The Vatican convenes business giants in bid to promote purpose-led capitalism

The role of the Pope is stated as providing “moral guidance”

Called the Council for Inclusive Capitalism, the initiative represents businesses with more than $2trn of market capitalization and more than $9.6trn in assets under management. Business members are known as Guardians and represent firms including MasterCard, Visa, DuPont, Salesforce, EY, the Estee Lauder Companies, Kering, Johnson & Johnson and BP

The new Council is also supported by UN Special Envoy for Climate Action and Finance Mark Carney, the State of California, the Principles for Responsible Investment (PRI), the OECD, the Rockefeller Foundation and the International Trade Union Confederation.

The aim of the new non-profit is stated as “building a fairer, more inclusive, and sustainable economic foundation for the world” by amassing enough private and public sector influence to drive systematic change. Its guiding principles are listed as trust, fairness, responsibility, dynamism and sustainability – defined in terms of people and planet.

By joining the Council, businesses commit to developing measurable targets for embedding these principles in their business models and their external engagement, and to reporting progress in line with the UN’s Sustainable Development Goals (SDGs). As of December 8, 231 commitments have been made by 28 organisations, covering issues like climate change, waste, racial equality and gender equality.

“Capitalism has created enormous global prosperity, but it has also left too many people behind, led to degradation of our planet, and is not widely trusted in society,” Council founder Lynn Forester de Rothschild said.

“This Council will follow the warning from Pope Francis to listen to ‘the cry of the earth and the cry of the poor’ and answer society’s demands for a more equitable and sustainable model of growth.”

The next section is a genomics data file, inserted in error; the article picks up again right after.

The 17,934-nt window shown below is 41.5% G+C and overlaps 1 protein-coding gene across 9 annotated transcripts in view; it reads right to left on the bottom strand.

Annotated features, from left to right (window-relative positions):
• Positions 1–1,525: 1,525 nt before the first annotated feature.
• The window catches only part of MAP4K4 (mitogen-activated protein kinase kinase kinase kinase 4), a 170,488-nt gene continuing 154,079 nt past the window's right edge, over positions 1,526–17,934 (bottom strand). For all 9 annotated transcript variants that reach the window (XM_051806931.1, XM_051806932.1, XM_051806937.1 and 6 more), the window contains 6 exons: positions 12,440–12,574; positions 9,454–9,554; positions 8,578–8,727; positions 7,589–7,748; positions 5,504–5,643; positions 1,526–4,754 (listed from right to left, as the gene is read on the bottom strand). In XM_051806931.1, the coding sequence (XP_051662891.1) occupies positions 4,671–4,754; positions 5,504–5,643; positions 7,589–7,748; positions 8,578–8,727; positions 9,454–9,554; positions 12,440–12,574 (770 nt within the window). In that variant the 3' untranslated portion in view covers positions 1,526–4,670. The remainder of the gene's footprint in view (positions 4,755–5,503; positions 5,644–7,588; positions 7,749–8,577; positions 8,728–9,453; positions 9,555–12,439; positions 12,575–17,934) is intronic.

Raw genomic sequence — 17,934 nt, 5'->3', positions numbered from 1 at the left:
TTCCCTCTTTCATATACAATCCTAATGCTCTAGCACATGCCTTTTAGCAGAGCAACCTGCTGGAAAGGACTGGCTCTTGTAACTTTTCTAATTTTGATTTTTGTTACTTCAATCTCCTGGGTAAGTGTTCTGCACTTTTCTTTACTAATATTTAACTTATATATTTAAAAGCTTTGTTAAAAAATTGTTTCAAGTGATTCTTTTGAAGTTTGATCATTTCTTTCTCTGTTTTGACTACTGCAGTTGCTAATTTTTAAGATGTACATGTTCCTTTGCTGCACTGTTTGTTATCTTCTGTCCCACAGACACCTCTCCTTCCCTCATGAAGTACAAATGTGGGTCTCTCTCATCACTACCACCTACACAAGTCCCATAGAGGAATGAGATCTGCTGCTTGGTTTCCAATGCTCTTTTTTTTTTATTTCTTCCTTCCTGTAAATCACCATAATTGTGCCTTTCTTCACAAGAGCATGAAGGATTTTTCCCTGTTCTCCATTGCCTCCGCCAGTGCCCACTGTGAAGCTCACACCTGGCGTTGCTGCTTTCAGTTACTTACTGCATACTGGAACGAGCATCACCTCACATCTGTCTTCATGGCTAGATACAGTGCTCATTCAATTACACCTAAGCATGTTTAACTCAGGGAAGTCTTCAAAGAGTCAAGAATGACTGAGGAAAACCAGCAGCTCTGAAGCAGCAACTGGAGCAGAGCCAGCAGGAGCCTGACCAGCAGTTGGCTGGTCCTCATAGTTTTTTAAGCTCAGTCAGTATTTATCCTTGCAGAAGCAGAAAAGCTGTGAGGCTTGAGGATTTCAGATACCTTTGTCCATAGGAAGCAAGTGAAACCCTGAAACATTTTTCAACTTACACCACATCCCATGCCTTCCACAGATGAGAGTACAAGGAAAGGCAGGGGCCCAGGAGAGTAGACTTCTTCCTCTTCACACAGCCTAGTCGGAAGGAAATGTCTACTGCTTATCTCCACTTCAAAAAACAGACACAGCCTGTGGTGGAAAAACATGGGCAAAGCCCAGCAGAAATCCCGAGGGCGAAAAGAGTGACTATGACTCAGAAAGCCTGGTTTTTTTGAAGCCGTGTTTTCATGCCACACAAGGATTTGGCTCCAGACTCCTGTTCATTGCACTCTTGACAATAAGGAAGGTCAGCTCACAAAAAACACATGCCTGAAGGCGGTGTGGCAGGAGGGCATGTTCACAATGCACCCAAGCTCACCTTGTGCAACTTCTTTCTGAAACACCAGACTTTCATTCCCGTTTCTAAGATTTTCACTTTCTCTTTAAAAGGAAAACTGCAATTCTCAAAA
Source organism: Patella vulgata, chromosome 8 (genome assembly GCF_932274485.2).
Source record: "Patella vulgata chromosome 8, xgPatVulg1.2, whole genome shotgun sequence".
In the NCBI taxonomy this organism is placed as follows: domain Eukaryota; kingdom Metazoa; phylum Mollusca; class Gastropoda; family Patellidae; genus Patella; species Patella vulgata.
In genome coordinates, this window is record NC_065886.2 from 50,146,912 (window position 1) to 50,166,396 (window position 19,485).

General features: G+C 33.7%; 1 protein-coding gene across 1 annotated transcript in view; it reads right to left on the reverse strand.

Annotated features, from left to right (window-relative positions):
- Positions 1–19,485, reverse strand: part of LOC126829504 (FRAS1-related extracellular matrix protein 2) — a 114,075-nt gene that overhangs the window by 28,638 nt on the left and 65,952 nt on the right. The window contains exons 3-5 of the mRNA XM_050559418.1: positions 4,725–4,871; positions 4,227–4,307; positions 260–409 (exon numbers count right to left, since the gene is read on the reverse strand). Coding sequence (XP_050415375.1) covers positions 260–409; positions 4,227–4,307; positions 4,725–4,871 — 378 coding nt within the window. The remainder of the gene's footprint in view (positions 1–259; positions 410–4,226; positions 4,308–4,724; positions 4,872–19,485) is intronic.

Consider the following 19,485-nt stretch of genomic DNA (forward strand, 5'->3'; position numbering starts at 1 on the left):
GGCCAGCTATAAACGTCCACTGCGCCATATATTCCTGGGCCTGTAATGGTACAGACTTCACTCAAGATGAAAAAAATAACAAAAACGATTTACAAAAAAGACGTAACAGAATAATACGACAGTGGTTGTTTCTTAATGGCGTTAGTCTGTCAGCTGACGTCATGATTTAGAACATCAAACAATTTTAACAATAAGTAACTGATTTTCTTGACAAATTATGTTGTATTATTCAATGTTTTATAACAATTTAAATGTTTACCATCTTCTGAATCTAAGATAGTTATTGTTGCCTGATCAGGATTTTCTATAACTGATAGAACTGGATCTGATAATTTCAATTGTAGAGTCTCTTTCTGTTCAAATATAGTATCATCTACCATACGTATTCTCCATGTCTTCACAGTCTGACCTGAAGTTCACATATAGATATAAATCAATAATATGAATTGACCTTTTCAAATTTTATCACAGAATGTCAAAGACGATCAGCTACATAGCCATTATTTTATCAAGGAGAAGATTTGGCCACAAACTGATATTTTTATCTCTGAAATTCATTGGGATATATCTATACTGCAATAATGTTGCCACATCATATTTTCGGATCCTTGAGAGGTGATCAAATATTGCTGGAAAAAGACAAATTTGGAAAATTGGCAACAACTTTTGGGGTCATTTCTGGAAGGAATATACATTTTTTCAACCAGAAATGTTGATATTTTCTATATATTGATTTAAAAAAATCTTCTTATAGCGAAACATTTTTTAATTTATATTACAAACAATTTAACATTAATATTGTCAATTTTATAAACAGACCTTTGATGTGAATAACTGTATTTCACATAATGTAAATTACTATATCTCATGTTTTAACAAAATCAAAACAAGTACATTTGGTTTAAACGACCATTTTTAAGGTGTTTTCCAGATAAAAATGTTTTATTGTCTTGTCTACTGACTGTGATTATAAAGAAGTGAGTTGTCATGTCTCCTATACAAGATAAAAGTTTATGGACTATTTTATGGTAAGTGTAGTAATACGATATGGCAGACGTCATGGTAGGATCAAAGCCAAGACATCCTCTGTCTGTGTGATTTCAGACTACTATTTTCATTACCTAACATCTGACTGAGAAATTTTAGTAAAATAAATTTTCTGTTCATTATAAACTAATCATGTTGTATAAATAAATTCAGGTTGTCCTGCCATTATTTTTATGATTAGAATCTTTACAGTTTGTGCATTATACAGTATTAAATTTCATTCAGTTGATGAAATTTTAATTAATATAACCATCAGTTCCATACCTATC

Forester de Rothschild is the managing partner of Inclusive Capital Partners and will be managing the Council on behalf of the Vatican. The role of the Pope is stated as providing “moral guidance”.

Purpose-led business

In the context of 2020, purpose-led business has become more of a hot topic than ever, with consumers looking to support firms that have helped communities through Covid-19.

The University of Cambridge Institute for Sustainability Leadership (CISL) recently published a ten-point plan, based on discussions with leading executives and sustainability professionals, designed to act as a manifesto for purposeful business.

And, a few months back, the chief executives of some of the world’s most recognisable companies, including L’Oreal, co-signed a letter outlining how the purpose-led economy will grow post-Covid-19.

But for all the talk about purpose-led business, progress against the metric the new council is using – the SDGs – has been slow. UN Secretary-General Antonio Guterres warned this year that not only was progress off-track against the majority of sub-targets and indicators in 2019, but that the pandemic is likely to cause further delays without a strong green recovery approach globally.

Sarah George

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